The replacement of the worn-out span was only supposed to take six months when it started in June of 2016. But the next month, a transportation funding stalemate in the state government forced the project to stop. It resumed in November and officials had expected it to be completed soon.

However, the contractor working on the bridge, Tarheel Enterprises, discovered creosote, a wood treatment chemical, in the ground and water near the project. “This discovery required us to put a temporary stop-work order in place while we established an environmental plan,” NJDOT spokesman Stephen Schapiro wrote in an e-mail.

Schapiro said the NJ Water Supply Authority, the D&R Canal State Park, and local officials had been notified of the situation. “NJDOT understands that this project is locally sensitive and we are working as quickly as possible to resolve the issue and complete the reconstruction of the bridge, but these types of unexpected environmental issues demand immediate attention to ensure the safety of the workers and the residents,” he said.

#b#Imbue Renovates in Lambertville#/b#

Imbue Creative, the ad agency, has completed its renovation of the old Lambertville Opera House, an 1860 Italian Revival building where it moved last summer. Imbue was previously located on Ludlow Drive in Ewing.

The branding and marketing agency was founded in 2004 in New Hope, and then expanded to a 1,000-square-foot office in Ewing in 2013. After outgrowing that space, Imbue moved back to its Delaware River roots, tripling its space to 3,100-square feet in the former Holcombe Hall in Lambertville. Imbue brings a team of creative executives, designers, illustrators, and account managers to its new home in Lambertville.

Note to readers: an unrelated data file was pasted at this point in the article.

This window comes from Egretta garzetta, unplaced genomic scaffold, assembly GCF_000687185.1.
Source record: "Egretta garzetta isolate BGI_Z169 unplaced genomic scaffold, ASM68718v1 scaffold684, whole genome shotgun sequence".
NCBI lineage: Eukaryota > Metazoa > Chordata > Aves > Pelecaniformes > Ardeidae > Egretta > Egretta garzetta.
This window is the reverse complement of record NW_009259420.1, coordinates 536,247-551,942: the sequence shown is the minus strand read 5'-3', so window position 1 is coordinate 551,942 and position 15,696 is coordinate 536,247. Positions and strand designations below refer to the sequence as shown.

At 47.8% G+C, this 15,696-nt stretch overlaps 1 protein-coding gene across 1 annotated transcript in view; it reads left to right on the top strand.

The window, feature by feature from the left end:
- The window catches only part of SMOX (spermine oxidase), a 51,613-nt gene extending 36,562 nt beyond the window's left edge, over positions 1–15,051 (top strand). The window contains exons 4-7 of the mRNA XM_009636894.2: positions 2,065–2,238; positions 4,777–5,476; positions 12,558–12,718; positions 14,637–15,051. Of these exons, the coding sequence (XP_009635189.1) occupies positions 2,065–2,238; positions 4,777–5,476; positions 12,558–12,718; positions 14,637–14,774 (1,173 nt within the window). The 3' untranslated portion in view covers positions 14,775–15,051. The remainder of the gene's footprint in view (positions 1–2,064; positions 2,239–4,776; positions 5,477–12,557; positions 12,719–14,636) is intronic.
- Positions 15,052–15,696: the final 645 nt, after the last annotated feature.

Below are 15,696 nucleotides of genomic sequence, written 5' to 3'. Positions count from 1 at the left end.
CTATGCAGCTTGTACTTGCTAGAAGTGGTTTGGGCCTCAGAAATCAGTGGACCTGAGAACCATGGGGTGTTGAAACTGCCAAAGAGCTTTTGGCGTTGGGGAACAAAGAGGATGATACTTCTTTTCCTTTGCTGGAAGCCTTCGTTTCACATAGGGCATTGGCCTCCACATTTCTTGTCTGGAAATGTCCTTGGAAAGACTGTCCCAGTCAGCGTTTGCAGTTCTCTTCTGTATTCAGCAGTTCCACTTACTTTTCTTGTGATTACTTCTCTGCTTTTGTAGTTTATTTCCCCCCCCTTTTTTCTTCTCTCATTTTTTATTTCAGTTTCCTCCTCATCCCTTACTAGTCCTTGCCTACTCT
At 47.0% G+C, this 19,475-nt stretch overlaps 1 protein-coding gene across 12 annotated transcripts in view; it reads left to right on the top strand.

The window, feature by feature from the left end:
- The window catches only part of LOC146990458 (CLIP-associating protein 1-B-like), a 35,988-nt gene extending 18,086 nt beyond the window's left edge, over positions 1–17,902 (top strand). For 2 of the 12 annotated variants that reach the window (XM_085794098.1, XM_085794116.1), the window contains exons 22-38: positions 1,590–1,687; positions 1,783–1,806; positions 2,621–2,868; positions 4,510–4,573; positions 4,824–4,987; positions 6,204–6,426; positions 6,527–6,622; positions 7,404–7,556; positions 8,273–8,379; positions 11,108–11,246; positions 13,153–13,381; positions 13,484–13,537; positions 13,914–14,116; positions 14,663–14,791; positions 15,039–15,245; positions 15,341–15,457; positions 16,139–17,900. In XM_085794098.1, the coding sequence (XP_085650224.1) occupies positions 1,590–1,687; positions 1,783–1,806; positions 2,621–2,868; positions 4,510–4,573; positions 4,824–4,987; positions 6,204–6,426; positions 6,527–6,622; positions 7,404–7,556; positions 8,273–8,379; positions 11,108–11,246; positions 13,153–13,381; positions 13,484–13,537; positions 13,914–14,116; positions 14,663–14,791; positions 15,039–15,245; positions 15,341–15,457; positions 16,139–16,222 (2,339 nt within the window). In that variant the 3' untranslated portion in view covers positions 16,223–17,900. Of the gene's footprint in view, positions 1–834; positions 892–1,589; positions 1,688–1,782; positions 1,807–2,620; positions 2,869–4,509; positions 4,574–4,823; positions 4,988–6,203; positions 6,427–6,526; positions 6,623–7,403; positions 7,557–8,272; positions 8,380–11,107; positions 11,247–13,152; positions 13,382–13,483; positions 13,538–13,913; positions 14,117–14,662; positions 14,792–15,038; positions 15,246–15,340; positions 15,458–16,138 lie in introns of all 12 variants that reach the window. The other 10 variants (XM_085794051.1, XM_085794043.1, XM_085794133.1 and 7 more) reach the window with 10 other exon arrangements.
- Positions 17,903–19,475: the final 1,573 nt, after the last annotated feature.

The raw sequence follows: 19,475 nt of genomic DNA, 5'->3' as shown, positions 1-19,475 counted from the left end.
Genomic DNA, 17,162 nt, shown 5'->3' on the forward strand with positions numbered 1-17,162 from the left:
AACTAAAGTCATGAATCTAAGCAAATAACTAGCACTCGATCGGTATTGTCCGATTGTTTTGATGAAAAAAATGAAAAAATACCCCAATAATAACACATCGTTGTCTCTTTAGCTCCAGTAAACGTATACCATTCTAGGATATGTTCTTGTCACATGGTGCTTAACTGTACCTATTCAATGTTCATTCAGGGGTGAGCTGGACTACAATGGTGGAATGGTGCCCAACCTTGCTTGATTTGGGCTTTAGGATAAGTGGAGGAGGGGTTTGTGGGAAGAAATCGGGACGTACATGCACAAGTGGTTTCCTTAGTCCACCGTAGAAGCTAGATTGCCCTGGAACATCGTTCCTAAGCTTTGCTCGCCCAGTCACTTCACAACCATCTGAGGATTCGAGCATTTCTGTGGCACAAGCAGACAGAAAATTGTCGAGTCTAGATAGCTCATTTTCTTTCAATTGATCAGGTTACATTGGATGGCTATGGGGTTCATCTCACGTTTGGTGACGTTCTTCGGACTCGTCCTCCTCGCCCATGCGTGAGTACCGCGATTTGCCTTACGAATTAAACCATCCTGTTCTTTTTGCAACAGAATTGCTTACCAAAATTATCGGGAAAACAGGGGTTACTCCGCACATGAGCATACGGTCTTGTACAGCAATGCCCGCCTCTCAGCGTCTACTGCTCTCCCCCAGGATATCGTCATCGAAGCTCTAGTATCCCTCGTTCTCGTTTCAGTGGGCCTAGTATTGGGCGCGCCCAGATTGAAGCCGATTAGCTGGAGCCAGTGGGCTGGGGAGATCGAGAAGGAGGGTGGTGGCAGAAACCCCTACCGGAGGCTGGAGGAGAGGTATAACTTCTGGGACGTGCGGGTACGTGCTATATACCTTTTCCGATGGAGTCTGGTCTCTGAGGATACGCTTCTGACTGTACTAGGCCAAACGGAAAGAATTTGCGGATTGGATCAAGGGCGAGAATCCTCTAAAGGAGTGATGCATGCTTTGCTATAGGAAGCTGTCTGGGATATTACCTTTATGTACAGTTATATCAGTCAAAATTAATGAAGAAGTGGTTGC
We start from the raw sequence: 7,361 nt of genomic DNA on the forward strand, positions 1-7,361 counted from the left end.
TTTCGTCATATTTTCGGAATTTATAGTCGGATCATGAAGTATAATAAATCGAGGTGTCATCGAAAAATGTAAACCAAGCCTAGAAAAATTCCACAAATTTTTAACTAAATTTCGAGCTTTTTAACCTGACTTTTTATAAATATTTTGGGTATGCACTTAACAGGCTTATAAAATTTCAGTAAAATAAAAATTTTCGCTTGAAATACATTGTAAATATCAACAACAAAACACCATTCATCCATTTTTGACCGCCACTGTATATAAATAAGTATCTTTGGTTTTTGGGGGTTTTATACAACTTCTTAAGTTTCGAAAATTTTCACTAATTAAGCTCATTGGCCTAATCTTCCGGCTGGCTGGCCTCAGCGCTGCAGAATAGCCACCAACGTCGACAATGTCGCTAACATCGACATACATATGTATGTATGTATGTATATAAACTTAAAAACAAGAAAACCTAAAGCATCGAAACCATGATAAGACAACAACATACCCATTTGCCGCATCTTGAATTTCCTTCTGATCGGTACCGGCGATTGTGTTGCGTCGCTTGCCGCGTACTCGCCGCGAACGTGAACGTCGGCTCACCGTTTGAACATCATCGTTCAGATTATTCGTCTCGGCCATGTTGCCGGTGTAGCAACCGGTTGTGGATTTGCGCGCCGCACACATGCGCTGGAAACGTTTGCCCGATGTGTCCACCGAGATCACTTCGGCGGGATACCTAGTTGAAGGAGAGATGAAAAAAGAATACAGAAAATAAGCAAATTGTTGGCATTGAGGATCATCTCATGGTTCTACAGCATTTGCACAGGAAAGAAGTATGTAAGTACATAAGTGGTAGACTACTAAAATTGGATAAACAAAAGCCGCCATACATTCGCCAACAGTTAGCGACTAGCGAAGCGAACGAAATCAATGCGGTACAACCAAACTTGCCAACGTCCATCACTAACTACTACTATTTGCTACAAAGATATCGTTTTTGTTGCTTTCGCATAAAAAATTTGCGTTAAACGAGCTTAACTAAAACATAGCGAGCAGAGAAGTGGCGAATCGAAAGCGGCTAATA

The work was completed with help from Probert Construction Company, Gary R. O’Connor – Architect, Innovative Commercial Interiors, and Bruce Norman Long Interior Design

According to the Lambertville Historical Society, Imbue Creative’s new home served as a theater for traveling minstrels and operas, and as a public event space during the Victorian era. Lambertville High School held their graduation ceremony on the upper floors in 1884, and various merchants sold groceries, oysters, and dry goods on the first floor.

Imbue Creative, 71 North Main Street, Lambertville 08638. Michael Piperno, chief creative officer. www.imbuecreative.com.

#b#Crosstown Move#/b#

Triveni Digital Inc., 777 Alexander Road, Suite 101, Princeton 08540. 609-716-3500. Mark Simpson, CEO. www.TriveniDigital.com.

The digital television software and systems company has moved from Washington Road to Alexander Road.


Susan Mandel Glazer, 78, on February 13. She was a professor of education at Rider, writing 18 books and more than 200 articles on literary education. She founded Rider’s Center for Reading and Writing and was director of the center for 35 years. As a teenager, she was a Rockette.

George Homa, 84, on February 17. He was a detective in the State Police and created the force’s composite sketch department.

Sandra Kulpa, 60, on February 13. She worked at Shop Rite in Pennington, where she was known for her skill at creating fruit and vegetable arrangements.

John A. Pinto, 87, on February 13. He had a 65-year career in radio broadcasting, and was a drive-time radio host for WBUD Trenton in the 1950s and ‘60s. He later hosted the “Breakfast with Frank” and “Dinner with Frank” Frank Sinatra shows, ending in 2008 when WBUD went off the air.

James V. Tamasi, 78, on February 13. He was the founder of Tamasi Plumbing and Heating, which continues to do business under the leadership of his son Greg.